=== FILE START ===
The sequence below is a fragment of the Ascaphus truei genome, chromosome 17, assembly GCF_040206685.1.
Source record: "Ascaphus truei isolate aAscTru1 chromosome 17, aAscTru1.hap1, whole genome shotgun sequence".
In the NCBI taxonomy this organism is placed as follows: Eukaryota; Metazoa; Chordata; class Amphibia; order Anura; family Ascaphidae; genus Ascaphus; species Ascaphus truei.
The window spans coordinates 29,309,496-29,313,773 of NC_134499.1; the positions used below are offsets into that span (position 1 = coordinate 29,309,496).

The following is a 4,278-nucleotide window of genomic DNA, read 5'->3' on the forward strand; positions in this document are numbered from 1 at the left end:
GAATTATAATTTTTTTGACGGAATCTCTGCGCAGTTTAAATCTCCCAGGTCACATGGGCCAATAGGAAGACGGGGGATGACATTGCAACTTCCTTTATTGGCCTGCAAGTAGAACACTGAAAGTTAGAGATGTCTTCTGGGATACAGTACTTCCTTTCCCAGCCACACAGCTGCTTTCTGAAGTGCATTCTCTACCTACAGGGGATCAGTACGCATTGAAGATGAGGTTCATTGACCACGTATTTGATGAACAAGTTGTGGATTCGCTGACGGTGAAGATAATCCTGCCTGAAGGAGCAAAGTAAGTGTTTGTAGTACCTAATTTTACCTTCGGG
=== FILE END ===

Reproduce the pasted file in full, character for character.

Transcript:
The sequence below is a fragment of the Ascaphus truei genome, chromosome 17, assembly GCF_040206685.1.
Source record: "Ascaphus truei isolate aAscTru1 chromosome 17, aAscTru1.hap1, whole genome shotgun sequence".
In the NCBI taxonomy this organism is placed as follows: Eukaryota; Metazoa; Chordata; class Amphibia; order Anura; family Ascaphidae; genus Ascaphus; species Ascaphus truei.
The window spans coordinates 29,309,496-29,313,773 of NC_134499.1; the positions used below are offsets into that span (position 1 = coordinate 29,309,496).

The following is a 4,278-nucleotide window of genomic DNA, read 5'->3' on the forward strand; positions in this document are numbered from 1 at the left end:
GAATTATAATTTTTTTGACGGAATCTCTGCGCAGTTTAAATCTCCCAGGTCACATGGGCCAATAGGAAGACGGGGGATGACATTGCAACTTCCTTTATTGGCCTGCAAGTAGAACACTGAAAGTTAGAGATGTCTTCTGGGATACAGTACTTCCTTTCCCAGCCACACAGCTGCTTTCTGAAGTGCATTCTCTACCTACAGGGGATCAGTACGCATTGAAGATGAGGTTCATTGACCACGTATTTGATGAACAAGTTGTGGATTCGCTGACGGTGAAGATAATCCTGCCTGAAGGAGCAAAGTAAGTGTTTGTAGTACCTAATTTTACCTTCGGG